Possible Religious Vocation

I have 3 questions for you guys who are now in the religious order…

  1. Is it normal to live a completely average life up until 22 years old and then out of the blue have a strong calling to the priesthood?

  2. When you started researching and meeting with your vocation director, did it all just feel right like you were supposed to be here?

I have honestly not accomplished much in life. I was lazy throughout school. I made bad choices with the friends I had. I did not put in much effort and basically coasted along yet I was blessed with a life I do not deserve.

  1. Did life for you start anew or ‘kickoff’ once you acted on your vocation feelings? Do you feel like you started a new chapter in your life once you became a seminarian/priest/etc?

Hi I absolutely love your signature quote!!
You may very well be called don’t let your past make you sad you have renewal in Christ!!
I believe when you feel like something feels right that is indeed what Gods Will
is. When we have peace about something that is ultimately good I believe we are doing the Will of God!!
You should look into St. Ignatius’s writings on discerning the Will of God.
All we can all ever really do is pray always that we do the Will of God and remember the words from the “Our Father” “Thy Will be done” :slight_smile:

God bless you :gopray:

Okay let’s start:

Sort answer, yes. I was about 20 I think when I first began to think seriously about the idea of priesthood. there were of course triggers for that thinking but it certainly wasn’t like I’d been thinking about it all my life.

  1. When you started researching and meeting with your vocation director, did it all just feel right like you were supposed to be here?

Not really, no. Anxiety and fear are common emotions in the early stage of a vocational calling and I definitely felt both of these. It took me a fair while to get my head into a space where I felt comfortable with what I felt I was being called to and for it to just feel right. Of course, having said that, some people get that feeling much early - being called is one thing, timing is another thing altogether.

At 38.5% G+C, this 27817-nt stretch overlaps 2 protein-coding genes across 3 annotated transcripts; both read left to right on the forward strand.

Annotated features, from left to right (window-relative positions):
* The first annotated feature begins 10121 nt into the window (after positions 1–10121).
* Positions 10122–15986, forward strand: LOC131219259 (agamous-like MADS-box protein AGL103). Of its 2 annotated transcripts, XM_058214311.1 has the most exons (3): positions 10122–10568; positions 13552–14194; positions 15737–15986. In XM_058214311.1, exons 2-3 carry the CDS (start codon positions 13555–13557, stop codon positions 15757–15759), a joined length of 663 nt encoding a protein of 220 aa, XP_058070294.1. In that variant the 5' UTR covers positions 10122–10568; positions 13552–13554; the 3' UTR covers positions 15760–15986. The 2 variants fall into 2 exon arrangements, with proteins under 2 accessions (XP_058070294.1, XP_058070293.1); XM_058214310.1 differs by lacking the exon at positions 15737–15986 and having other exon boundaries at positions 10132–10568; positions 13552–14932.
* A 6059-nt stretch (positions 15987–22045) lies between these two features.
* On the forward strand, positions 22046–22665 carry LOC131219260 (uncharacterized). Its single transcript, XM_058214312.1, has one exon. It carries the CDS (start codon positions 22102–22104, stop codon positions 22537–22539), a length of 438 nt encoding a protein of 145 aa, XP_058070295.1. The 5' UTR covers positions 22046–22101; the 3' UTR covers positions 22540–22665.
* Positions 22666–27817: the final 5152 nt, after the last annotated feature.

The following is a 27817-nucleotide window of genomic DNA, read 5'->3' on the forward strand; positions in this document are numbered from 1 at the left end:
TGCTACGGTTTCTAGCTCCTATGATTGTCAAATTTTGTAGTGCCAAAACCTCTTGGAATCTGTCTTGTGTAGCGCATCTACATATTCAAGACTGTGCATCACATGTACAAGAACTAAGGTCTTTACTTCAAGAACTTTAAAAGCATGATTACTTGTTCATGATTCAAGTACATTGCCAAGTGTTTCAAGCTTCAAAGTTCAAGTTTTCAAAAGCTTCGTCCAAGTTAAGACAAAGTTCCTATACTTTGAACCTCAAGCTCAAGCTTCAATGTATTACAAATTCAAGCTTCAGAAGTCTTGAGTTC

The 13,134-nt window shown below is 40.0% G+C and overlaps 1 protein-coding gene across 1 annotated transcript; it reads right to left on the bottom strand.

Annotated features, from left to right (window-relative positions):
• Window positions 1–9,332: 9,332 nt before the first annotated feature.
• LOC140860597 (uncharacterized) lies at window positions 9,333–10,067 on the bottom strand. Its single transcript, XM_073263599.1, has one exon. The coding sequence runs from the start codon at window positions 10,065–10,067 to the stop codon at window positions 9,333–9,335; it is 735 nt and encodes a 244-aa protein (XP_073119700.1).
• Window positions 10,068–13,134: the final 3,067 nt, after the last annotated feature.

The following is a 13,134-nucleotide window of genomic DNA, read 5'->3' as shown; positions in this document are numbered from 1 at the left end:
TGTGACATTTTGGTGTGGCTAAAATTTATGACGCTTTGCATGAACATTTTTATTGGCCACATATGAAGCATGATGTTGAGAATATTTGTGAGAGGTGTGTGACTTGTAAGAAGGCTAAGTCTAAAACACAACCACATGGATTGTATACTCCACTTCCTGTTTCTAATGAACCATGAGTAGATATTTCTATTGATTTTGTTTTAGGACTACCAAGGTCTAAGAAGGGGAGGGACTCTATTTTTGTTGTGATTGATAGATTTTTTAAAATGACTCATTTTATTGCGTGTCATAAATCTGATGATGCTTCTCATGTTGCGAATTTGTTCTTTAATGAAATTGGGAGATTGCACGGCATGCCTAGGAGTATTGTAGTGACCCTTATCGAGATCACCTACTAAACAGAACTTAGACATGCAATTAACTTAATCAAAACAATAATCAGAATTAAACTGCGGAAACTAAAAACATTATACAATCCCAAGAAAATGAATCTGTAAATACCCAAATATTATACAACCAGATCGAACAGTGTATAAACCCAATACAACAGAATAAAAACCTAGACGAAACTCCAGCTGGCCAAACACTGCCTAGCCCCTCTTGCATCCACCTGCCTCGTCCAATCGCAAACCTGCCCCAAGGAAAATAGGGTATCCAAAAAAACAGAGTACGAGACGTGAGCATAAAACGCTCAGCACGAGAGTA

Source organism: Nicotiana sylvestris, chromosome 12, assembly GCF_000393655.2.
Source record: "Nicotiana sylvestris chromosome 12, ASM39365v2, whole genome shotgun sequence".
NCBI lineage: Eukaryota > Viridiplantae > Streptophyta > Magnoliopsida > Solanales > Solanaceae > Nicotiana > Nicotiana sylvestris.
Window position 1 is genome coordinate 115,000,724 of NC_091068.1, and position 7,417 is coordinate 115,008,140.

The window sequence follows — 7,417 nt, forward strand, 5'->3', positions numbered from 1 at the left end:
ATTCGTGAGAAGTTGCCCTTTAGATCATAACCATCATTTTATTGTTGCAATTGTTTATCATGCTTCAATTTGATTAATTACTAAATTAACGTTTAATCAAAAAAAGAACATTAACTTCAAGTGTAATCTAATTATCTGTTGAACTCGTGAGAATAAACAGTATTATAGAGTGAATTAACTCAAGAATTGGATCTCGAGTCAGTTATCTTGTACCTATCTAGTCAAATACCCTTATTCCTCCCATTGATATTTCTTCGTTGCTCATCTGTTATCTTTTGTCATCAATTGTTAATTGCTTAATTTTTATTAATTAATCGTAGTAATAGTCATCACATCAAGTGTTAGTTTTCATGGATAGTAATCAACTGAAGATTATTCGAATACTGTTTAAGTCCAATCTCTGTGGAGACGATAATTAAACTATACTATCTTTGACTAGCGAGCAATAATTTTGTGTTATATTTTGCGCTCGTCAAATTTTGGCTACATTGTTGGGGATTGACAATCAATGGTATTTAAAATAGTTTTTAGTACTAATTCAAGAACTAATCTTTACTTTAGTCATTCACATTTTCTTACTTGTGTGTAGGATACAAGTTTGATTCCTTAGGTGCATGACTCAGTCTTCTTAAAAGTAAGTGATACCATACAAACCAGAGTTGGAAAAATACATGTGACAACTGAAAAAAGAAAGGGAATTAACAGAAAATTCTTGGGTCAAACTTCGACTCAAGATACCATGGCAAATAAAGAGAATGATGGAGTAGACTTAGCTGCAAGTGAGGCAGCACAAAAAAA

1. Did life for you start anew or ‘kickoff’ once you acted on your vocation feelings? Do you feel like you started a new chapter in your life once you became a seminarian/priest/etc?

I wouldn’t say that life started anew when I acted on my feelings, or even when I (finally) entered the seminary. I’m still the same person I always was and it’s important to me that that’s how people see me - I’m not special! having said that, I do feel that I’ve begun a new journey / stage in my life and that I’ve left my old life behind. It’s not that there was anything wrong with the old life, or that I was sick of what I was doing - it’s just that I’m called to leave it behind as part of the dying to myself.

Anyway, just my thoughts / experience - hopefully it’s of some help to you.

At 22, I had a strong desire to join a monestary. This desire came on rather abruptly one day. I, too, had a hard time in school (“he’s really smart, just never applies himself”, etc.). I realized what I really wanted was a “way out” from the typical American life. I didn’t want to care about clothing, or food, or tomorrow. I wanted to follow what Jesus said on the sermon on the mount. But I also thought I might want to get married and have a family some day. So I joined the military instead.